With all the turmoil in the mortgage industry these days, a number of our readers have been wondering what happens if their mortgage lenders go belly up. Will the terms of your loan change? Will you have to renegotiate the loan with another lender? Well, most of what goes on in the secondary mortgage market is a mystery to most homeowners. Usually that’s fine, because you probably don’t care who holds the loan, as long as it doesn’t affect the terms you agreed upon in the first place. Well, since lenders have been dropping like flies lately, it’s pretty understandable to be a bit worried, or at least wonder what’s going to happen if your lender takes a nose dive, so let’s take a look.
After You Sign the Papers
We’ve covered the mortgage process a bit in the past, but we’ll give you a quick refresher here. In many cases, soon after a borrower signs his or her loan documents the loan is sold to investors on the secondary mortgage market. This happens more often than most people realize, in fact, even if you’ve got a loan with a major company like Wells Fargo or Bank of America, those lenders may still opt to sell the loan to investors.
When Mortgages Are Sold
Now, when mortgages are sold, generally they’re split into two major parts.
First is the actual mortgage itself, which is bundled with a bunch of other mortgages and sold to an investor in the form of bonds or some other investment vehicle. When you make a payment to the company servicing your loan (covered in the next paragraph), that company takes a small percentage and pays the rest to the investor. So, while you’re making monthly payments, the investor is receiving them, after the servicing company takes its cut.
The second part of the mortgage that is sold are the servicing rights. This is the portion that, if you’ve ever had a mortgage, you’re more familiar with (more so than you probably think at least). Servicing rights grant a company the right to handle, well, the servicing of your mortgage. Whatever company you’re making payments to is the company that holds the servicing rights to your mortgage. That company takes a small cut, usually around 0.25%-0.5% of the monthly payment in return for handling all the administrative tasks that come with servicing your loan, like sending out statements, collecting past due payments, etc… After that, the rest of the monthly payment is sent to the investor who bought the investment vehicle your loan is bundled into.2
What If Your Original Lender Goes Bankrupt?
If the lender who you got the loan through originally goes bankrupt, you may not even know about it. If that lender sold off both the mortgage and its servicing rights, you wouldn’t even be making payments to them anymore. They’ve essentially taken themselves out of the loop entirely this way.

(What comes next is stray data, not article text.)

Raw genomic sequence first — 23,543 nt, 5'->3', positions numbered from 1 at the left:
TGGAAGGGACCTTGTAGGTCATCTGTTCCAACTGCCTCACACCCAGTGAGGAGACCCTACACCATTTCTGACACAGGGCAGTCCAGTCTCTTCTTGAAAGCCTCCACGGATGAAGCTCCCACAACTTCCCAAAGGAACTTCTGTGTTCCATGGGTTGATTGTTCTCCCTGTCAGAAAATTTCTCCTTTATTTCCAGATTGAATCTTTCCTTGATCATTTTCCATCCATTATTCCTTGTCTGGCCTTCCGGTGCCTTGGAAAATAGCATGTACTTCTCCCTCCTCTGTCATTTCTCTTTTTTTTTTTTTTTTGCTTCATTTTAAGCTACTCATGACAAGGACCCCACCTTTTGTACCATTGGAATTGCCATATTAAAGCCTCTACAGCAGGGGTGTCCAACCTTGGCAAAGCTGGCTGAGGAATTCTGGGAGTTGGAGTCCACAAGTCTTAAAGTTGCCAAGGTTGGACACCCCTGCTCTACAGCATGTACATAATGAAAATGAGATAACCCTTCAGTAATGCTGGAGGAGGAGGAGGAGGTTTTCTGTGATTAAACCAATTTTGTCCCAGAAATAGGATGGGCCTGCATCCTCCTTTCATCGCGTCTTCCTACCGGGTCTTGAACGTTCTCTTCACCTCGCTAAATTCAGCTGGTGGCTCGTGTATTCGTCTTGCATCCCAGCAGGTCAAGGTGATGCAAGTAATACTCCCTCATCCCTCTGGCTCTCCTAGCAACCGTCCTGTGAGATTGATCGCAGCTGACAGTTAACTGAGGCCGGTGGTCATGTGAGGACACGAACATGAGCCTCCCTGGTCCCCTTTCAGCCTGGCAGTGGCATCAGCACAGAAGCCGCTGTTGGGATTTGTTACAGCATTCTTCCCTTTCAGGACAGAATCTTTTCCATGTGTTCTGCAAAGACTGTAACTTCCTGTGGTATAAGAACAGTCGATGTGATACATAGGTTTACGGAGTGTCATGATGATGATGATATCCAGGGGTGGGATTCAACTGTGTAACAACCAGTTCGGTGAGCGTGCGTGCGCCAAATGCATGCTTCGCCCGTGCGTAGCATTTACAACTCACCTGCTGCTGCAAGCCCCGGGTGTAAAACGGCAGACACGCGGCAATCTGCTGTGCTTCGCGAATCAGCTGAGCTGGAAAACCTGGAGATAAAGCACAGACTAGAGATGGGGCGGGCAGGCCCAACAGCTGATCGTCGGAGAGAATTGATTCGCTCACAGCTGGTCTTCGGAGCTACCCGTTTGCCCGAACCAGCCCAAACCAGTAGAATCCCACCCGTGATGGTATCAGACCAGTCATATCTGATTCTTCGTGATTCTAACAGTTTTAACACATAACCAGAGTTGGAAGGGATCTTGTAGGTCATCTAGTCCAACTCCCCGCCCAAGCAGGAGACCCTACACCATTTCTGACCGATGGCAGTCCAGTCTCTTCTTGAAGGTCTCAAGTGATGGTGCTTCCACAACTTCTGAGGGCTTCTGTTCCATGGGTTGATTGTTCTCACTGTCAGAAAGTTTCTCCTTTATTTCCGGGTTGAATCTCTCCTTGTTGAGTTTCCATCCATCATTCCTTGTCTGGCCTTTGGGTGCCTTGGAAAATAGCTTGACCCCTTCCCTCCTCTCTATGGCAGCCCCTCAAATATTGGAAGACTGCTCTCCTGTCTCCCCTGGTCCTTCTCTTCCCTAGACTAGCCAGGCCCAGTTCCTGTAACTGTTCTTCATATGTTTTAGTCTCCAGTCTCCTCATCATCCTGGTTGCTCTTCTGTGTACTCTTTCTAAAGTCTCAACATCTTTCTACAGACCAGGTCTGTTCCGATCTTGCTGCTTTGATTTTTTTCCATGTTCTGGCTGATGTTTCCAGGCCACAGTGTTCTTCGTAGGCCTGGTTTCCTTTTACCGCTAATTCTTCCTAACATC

Some of the larger companies will keep the servicing rights and sell off just the mortgage as an investment vehicle. If your lender goes bankrupt after this happens, the lender will be forced to liquidate its assets, in other words, it has to sell the servicing rights to someone else. Since we’re talking bankruptcy here, those servicing rights will generally sell at a discount and, in many cases, people/companies will be fighting tooth and nail to get to purchase those servicing rights. Once a deal is struck, the biggest change you’ll notice is that the company you send payments to will change. Most homeowners have had their mortgage servicing rights sold at one point, although it doesn’t always mean their lenders went bankrupt.
What If the Servicing Company Goes Bankrupt?
If your original lender sells off both the mortgage, as well as its servicing rights, you’ll have to start making payments to the new servicing company. Now, what if that company goes bankrupt? Same as above…that company will be forced to liquidate its assets, of which your mortgage servicing rights are one of those assets, and those rights will be sold at a discount to another company or investor, at which point you’ll have to start making payments to yet another new company.
What If the Investor Who Bought Your Mortgage Goes Bankrupt?
Now that we’ve covered the servicing side of things, what if the investor who bought the actual mortgage itself, as some sort of investment vehicle, goes bankrupt? Well, that’s just like if you bought some stock in a company and then you had to declare bankruptcy; you might sell the stock to someone else, or you might lose it in a lawsuit, either way, the company who’s stock you own isn’t really going to be affected. Likewise, if the investor who bought your mortgage goes bankrupt, you likely won’t even know about it.
Will the Terms of the Mortgage Change?
No. No matter what happens, no matter how many times your loan is sold or how many companies holding it go bankrupt, the terms of your mortgage will never change. Now, you may have to start making payments to a new company, and that can be a bit of a hassle, especially if it happens several times, but your 5.5% 30-year fixed (or whatever) will stay a 5.5% 30-year fixed.
Why All This Buying and Selling Mumbo Jumbo?
So, the question still remains, why are there all these companies that handle these different aspects of your mortgage? Aren’t they all middle-men jacking up the cost you ultimately pay for your home? Well, no, and we don’t want to leave you hanging, but that’s a topic for the next article here at Truthful Lending.